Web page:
WELLINGTON, New Zealand — Prime Minister Jacinda Ardern of New Zealand gave birth to her first child, a girl, on Thursday, making her the first world leader in almost three decades to give birth while in office.
Ms. Ardern, who announced the birth on social media, did not say whether a name had been chosen yet.
Ms. Ardern, 37, whose youth and surprise rise to power have made her a global celebrity, delivered her baby in Auckland at the country’s largest public hospital. Once she entered the hospital on Thursday, Deputy Prime Minister Winston Peters officially assumed the role of acting prime minister.
“Welcome to our village wee one,” Ms. Ardern posted on Instagram. “Feeling very lucky to have a healthy baby girl that arrived at 4.45pm weighing 3.31kg (7.3lb),” she wrote. Thank you so much for your best wishes and your kindness.”
Ms. Ardern will take six weeks of parental leave before returning to work, at which point her partner Clarke Gayford, the host of a television show about fishing, will become a stay-at-home parent.
Ms. Ardern announced her pregnancy in January, just three months after a stunning upset victory that propelled her to the top of the center-left Labour Party and into the prime minister’s office in October.
Her pregnancy announcement prompted a national conversation about working mothers, and an international reckoning about the rarity of pregnant women in the world’s corridors of power.
In one interview before her election, Ms. Ardern told a reporter it was “unacceptable” to ask women if motherhood would interfere with their ability to succeed in the workplace.
The last leader to deliver a baby while in office was the late Benazir Bhutto, then prime minister of Pakistan, who gave birth to her second child, a daughter, in 1990.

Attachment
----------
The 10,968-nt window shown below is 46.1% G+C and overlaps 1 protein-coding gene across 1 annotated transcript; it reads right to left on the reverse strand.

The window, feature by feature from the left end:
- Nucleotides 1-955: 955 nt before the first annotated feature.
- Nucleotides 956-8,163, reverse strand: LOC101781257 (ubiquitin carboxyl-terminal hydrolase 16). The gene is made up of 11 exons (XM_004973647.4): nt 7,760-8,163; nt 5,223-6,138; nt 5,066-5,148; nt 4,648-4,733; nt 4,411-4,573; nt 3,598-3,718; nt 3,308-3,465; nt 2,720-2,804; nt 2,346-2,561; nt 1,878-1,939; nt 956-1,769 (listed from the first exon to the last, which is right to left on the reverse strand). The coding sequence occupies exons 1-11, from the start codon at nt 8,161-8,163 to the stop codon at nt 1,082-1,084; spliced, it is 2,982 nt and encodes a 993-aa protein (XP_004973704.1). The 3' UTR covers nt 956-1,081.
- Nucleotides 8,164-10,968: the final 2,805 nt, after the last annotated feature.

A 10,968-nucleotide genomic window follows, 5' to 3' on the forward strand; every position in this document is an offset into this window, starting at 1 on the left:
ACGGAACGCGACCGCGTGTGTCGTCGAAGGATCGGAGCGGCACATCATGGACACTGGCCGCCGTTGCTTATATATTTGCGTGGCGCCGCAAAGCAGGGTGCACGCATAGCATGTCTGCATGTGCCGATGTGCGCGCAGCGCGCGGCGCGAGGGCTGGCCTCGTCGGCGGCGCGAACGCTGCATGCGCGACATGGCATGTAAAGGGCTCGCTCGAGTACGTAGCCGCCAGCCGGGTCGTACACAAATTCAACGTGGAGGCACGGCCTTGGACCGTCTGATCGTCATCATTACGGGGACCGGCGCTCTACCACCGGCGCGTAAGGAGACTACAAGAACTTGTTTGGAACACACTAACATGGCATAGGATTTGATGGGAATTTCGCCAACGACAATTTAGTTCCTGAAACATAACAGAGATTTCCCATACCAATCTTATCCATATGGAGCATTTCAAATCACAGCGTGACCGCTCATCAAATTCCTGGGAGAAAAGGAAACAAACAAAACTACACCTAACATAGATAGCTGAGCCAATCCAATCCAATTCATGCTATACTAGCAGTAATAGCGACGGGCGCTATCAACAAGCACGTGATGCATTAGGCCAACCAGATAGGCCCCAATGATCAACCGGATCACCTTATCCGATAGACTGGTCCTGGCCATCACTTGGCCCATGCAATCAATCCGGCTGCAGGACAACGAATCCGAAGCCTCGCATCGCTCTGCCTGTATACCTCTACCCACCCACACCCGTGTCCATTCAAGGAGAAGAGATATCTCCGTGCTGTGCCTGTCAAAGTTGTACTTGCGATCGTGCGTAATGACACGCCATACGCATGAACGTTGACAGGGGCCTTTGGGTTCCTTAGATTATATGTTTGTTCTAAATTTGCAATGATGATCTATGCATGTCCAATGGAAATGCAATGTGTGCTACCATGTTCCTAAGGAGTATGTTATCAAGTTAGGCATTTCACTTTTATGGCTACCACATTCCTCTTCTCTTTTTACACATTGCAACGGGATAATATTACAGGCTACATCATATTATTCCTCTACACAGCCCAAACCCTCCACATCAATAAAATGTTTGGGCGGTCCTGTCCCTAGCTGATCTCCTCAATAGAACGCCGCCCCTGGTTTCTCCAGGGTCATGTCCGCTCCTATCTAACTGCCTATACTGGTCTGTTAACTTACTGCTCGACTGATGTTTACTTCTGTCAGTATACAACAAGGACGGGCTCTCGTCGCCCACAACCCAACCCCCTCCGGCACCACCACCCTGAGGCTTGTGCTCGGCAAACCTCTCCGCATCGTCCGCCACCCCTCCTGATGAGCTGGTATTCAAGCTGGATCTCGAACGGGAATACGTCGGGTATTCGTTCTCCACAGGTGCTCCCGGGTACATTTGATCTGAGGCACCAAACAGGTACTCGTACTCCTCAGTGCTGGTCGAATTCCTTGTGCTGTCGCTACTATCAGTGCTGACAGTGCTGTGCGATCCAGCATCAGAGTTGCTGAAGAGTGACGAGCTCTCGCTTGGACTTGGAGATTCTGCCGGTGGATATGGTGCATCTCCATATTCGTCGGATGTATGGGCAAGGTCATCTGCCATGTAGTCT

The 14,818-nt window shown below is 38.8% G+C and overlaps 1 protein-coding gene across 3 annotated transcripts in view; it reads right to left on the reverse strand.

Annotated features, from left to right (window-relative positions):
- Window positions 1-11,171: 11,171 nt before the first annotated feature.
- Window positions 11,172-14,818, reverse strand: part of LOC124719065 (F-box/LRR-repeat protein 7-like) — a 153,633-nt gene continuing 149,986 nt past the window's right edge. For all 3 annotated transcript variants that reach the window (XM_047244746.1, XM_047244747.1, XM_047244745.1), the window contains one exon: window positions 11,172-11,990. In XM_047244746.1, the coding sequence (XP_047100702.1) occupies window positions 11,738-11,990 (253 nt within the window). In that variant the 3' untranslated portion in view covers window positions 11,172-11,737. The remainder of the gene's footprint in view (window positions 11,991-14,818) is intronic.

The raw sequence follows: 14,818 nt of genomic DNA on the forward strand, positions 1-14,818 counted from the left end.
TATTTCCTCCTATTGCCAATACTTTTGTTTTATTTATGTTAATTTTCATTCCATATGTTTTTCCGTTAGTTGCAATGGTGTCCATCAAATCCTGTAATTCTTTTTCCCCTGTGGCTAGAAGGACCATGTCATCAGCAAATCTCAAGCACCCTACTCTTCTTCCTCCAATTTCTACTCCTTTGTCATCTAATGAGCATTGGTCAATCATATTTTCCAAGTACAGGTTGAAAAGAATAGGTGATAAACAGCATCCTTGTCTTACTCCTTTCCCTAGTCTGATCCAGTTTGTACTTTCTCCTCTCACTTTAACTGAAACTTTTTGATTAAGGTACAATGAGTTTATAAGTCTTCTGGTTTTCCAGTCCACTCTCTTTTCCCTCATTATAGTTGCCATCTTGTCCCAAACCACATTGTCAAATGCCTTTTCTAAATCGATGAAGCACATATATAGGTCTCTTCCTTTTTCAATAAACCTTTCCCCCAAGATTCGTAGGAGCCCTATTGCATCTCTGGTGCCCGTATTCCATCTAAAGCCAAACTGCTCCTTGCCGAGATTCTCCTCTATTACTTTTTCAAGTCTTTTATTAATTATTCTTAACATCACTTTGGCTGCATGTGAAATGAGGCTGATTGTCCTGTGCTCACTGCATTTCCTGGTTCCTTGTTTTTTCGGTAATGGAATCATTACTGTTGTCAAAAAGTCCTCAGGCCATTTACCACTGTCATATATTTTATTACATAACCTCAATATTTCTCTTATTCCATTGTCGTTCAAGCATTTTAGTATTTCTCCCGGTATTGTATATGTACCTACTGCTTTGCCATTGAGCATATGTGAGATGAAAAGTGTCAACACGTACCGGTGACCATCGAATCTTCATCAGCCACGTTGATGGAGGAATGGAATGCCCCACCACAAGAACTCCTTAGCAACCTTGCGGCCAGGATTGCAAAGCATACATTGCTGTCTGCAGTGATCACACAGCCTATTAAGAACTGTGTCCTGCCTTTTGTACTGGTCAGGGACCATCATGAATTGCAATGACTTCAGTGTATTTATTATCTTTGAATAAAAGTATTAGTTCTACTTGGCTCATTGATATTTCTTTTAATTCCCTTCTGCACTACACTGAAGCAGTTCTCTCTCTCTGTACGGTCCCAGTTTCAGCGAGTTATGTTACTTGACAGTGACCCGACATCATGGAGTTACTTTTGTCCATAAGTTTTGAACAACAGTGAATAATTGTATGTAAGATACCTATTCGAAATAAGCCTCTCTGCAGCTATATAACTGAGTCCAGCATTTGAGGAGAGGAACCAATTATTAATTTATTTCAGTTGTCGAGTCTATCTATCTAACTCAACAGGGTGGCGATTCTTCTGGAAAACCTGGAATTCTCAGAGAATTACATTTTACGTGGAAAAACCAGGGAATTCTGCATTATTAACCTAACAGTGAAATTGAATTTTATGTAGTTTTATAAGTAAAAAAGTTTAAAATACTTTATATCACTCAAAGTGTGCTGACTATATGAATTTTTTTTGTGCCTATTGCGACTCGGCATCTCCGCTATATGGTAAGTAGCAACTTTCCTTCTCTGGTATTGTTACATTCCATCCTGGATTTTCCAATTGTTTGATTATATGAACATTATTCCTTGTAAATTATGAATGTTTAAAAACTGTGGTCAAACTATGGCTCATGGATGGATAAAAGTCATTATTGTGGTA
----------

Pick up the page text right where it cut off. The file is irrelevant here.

That daughter, Bakhtawar Bhutto Zardari, congratulated Ms. Ardern on Twitter on Thursday.
In the 28 years since Ms. Zardari’s birth, several women earned their way into their country’s executive mansions and offices, but none spent time in the delivery room while in power.
While news reports at the time of Ms. Bhutto’s delivery said Pakistanis sang and danced in the streets with joy, she also faced criticism for having a second child. Opposition leaders said that “the country would be leaderless while she was hospitalized,” The New York Times reported at the time.
“There is no easygoing ‘mommy track’ for heads of state,” The Times wrote in 1990 about Ms. Bhutto’s uphill political battle.
Ms. Bhutto, who temporarily transferred power to her mother, the lawmaker Nusrat Bhutto, while in labor, announced that she was “back on the job” one day after her delivery.
Years after serving a second term as Pakistan’s prime minister, Ms. Bhutto was assassinated in 2007.
(Trivia buffs might want to note that Ms. Ardern’s baby was born on Ms. Bhutto’s birthday.)
In the United States, several politicians in recent years have made headlines for their pregnancies, including Sarah Palin, who as governor of Alaska delivered a baby with Down syndrome in 2008, and Sen. Tammy Duckworth of Illinois, whose pregnancy this year prompted Congress to change its rules about allowing babies and breast-feeding in the chamber.
The American ambassador to New Zealand, Scott Brown, congratulated Ms. Ardern both in English and in Maori, New Zealand’s indigenous language. “Tēnā koe i tō tamāhine. Ngā mihi mahana,” he said on Twitter (it means “Congratulations on the arrival of your new daughter, and best wishes”).
Congratulations also poured in from New Zealanders, some of whom said they were proud of what they saw as a symbolically important moment. “From one working Kiwi mum thank you for showing me I don’t have to be treated as less than anymore,” one Twitter user said.
Ms. Ardern’s popularity in New Zealand is due in part to her down-to-earth image. A spokeswoman for the prime minister said Thursday that Mr. Gayford had driven Ms. Ardern to the hospital in the couple’s own car.
The prime minister had been given a due date of June 17, and she only stopped flying to and from New Zealand’s capital, Wellington, on June 11. On advice from her doctors, she then worked from her home in Auckland, the country’s largest city, until the day before she went into labor.